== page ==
Context.-Impairment of venous outflow manifests as zone 3 sinusoidal dilatation and congestion (SDC) in liver biopsy. However, the finding of SDC is not specific for venous outflow impairment. Objectives.-To determine the specificity of SDC in liver biopsies for venous outflow impairment and to seek an explanation for SDC in patients without clinical or radiologic features of venous outflow impairment. Design.-Liver biopsies from 51 patients with sinusoidal dilatation were reviewed. Biopsies from transplant recipients, patients with cirrhosis, and patients with hepatic neoplasms (primary or metastatic) were not included. Clinical records were reviewed for laboratory tests and final clinicopathologic diagnosis. Results.-Thirty-four patients (66.7%) had confirmed venous outflow impairment. Of the 17 cases (33.3%) without clinical and/or radiologic evidence of venous outflow impairment, vascular causes were present in 5 cases (9.8%; nodular regenerative hyperplasia in 2 cases and portal vein thrombosis, congenital absence of the portal vein, and sickle cell anemia in 1 case each). Systemic inflammatory disorders were identified in 6 patients (11.8%). These included 2 cases of Castleman disease and 1 each of sarcoidosis, Crohn disease, rheumatoid arthritis, and Still disease. Three patients (5.9%) had tumors without direct involvement of the liver (1 case each of Hodgkin lymphoma, renal cell carcinoma, and pancreatic serous pseudopapillary tumor). In the remaining 3 patients, SDC was identified in wedge liver biopsies performed at the time of surgery, including gastric bypass surgery, cholecystectomy, and splenectomy. No other disease association was apparent in these cases. Conclusion.-Sinusoidal dilatation and congestion in liver biopsy is associated with venous outflow impairment in two thirds of the cases. In the absence of clinical and/or radiological evidence of venous outflow, diagnostic considerations include other vascular conditions, such as portal vein insufficiency and nodular regenerative hyperplasia. Sinusoidal dilatation and congestion can also occur in the setting of systemic inflammatory diseases, granulomatous disorders, and neoplasms, as well as in wedge biopsies obtained during abdominal surgery.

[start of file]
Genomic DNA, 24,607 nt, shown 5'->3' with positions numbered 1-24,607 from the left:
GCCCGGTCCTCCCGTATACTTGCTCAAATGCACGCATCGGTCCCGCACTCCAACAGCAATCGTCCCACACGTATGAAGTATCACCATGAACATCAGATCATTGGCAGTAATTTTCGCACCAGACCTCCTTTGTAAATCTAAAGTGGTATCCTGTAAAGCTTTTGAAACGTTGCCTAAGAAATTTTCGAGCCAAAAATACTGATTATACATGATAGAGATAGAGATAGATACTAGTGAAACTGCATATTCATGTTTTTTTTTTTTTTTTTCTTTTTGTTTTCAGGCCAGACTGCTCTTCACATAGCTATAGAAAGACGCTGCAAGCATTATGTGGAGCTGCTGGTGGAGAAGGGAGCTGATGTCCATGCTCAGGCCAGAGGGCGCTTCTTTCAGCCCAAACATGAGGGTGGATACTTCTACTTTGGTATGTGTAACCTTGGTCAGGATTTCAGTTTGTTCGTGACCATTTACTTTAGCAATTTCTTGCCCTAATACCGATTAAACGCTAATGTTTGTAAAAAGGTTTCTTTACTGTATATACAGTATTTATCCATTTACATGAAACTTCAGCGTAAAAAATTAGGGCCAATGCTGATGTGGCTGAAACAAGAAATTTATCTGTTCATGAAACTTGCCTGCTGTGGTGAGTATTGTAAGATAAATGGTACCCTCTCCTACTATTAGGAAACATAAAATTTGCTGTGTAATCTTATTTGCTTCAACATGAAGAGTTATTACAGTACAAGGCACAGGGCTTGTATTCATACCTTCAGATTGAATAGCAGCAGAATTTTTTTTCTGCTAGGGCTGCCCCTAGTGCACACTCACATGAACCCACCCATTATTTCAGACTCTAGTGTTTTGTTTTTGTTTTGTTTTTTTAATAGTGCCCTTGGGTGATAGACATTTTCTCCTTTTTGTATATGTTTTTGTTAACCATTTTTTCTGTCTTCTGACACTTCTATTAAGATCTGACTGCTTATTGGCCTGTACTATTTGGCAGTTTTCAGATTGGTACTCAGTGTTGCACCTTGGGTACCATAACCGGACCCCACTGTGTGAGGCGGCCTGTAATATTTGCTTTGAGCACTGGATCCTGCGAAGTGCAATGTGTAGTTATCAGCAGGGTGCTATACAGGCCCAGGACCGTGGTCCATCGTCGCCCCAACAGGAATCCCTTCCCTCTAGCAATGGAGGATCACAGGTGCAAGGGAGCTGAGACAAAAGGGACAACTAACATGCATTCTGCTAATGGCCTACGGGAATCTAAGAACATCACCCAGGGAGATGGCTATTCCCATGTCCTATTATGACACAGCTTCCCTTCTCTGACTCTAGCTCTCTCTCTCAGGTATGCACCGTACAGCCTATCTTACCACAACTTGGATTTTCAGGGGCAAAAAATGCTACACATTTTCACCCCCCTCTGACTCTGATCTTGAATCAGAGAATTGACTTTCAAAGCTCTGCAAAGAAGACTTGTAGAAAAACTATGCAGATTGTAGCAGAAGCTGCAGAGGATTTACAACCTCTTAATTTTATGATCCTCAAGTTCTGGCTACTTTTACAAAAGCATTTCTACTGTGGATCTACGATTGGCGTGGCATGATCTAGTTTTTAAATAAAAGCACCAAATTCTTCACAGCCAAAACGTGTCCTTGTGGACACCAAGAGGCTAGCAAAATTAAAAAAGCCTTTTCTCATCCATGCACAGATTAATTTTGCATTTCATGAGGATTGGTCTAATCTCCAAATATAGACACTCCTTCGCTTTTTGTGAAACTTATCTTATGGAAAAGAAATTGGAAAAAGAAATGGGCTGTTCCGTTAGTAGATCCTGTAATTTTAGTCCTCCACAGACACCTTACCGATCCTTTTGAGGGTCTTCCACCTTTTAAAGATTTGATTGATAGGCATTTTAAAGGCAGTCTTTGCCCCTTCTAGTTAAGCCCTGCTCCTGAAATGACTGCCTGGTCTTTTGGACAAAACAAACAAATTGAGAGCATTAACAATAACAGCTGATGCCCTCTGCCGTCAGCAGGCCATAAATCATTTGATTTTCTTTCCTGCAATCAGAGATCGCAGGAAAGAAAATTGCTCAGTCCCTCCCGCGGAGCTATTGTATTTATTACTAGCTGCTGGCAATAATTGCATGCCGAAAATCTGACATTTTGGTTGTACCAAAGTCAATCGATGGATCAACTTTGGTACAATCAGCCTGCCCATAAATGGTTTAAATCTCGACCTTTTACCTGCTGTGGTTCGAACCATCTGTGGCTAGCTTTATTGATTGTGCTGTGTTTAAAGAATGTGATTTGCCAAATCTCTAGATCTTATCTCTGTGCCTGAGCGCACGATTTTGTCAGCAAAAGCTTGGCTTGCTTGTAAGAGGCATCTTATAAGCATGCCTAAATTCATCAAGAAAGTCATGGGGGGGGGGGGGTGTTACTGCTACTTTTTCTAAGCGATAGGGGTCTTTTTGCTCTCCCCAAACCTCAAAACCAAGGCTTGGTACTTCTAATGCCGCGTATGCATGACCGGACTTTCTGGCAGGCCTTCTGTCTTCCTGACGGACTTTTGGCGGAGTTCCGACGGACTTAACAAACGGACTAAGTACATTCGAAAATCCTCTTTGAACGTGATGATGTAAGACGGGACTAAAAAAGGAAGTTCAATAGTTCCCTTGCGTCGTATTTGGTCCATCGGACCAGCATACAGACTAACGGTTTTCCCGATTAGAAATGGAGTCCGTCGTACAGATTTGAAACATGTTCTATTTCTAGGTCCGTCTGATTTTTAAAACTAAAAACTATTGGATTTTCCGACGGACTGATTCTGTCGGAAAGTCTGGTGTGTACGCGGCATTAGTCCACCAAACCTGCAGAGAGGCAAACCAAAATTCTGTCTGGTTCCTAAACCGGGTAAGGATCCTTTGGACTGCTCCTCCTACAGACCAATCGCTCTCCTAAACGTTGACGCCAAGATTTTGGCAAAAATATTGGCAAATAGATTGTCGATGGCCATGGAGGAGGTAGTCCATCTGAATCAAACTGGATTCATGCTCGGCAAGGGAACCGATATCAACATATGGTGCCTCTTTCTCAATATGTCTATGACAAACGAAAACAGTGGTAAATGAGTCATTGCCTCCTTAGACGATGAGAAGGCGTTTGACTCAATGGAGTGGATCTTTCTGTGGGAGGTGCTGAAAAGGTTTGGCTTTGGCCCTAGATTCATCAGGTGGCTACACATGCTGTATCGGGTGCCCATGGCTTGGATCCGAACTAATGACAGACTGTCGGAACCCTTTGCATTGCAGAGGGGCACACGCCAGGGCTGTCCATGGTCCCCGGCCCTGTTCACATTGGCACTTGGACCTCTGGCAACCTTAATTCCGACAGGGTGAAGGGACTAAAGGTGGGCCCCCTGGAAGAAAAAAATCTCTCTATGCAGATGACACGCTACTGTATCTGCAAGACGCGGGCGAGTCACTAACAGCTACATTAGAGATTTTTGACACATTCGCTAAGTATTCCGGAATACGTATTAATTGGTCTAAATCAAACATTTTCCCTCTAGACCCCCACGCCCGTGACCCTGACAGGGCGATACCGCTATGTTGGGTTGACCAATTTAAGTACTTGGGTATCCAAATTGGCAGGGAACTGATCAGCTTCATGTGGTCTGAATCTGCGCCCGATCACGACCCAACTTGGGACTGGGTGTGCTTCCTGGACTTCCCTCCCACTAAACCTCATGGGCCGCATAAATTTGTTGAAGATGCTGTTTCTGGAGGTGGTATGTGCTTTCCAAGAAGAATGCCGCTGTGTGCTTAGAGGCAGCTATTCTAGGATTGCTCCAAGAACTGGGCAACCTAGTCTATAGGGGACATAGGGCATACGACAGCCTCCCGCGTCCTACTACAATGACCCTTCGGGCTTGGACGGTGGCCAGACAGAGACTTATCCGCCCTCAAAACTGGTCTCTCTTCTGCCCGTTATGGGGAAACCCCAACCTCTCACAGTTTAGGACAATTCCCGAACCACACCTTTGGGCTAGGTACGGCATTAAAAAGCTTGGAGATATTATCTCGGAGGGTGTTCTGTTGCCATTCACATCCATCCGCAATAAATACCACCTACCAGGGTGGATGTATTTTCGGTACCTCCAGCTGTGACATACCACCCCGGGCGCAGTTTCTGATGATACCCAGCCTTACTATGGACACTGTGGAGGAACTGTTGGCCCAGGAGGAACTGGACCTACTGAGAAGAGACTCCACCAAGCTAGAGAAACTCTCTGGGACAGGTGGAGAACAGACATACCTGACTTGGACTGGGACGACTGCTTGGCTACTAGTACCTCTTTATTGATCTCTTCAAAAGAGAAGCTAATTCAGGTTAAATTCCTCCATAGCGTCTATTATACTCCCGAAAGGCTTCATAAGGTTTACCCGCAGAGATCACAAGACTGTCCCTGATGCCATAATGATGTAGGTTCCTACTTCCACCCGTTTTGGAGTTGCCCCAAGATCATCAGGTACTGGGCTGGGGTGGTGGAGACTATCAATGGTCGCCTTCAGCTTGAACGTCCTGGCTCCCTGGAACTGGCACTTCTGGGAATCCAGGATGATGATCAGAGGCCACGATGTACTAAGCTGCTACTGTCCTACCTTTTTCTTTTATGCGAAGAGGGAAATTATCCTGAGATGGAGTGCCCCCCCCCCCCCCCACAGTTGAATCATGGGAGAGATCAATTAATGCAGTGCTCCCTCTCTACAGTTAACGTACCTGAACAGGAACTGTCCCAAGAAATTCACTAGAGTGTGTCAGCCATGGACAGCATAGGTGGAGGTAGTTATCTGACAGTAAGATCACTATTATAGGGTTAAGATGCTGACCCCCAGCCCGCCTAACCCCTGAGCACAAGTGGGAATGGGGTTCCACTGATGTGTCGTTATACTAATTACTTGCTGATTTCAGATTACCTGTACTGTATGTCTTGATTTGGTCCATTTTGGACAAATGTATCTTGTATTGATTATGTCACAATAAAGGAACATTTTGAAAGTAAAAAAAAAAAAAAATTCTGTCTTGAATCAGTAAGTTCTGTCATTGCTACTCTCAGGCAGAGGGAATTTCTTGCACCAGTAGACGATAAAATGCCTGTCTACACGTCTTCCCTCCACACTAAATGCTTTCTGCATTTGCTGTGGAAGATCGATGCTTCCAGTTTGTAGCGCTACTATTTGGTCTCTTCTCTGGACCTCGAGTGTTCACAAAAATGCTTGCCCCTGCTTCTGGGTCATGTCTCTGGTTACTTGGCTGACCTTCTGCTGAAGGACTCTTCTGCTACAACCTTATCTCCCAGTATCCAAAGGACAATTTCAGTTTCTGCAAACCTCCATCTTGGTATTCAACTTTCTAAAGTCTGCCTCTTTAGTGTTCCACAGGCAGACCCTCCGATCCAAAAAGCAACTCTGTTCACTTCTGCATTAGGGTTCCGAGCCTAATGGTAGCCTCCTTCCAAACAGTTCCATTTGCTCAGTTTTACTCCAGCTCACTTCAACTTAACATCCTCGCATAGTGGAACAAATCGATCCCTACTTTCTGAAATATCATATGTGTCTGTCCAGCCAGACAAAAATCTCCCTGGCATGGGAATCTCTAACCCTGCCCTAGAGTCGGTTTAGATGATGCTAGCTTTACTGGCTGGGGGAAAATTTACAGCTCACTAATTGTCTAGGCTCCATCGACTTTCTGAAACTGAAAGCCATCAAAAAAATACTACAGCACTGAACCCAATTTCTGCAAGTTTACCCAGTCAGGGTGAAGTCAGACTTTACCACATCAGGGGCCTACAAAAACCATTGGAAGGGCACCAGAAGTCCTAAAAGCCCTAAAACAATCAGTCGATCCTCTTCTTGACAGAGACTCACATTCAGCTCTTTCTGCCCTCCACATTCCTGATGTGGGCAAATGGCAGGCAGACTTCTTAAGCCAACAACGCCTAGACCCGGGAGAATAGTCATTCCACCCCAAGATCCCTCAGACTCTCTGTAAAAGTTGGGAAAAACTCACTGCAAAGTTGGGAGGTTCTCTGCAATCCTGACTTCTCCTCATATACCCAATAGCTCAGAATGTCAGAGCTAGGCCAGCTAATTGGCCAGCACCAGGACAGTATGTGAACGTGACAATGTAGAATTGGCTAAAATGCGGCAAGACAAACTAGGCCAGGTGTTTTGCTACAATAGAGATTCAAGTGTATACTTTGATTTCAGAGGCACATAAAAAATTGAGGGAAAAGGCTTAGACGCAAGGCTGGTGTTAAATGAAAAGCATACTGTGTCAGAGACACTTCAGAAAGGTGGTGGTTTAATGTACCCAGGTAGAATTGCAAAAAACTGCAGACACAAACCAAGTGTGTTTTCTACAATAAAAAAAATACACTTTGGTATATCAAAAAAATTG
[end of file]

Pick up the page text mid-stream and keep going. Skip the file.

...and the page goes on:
|Original language||English (US)|
|Number of pages||4|
|Journal||Archives of Pathology and Laboratory Medicine|
|State||Published - Aug 1 2004|
ASJC Scopus subject areas
- Pathology and Forensic Medicine
- Medical Laboratory Technology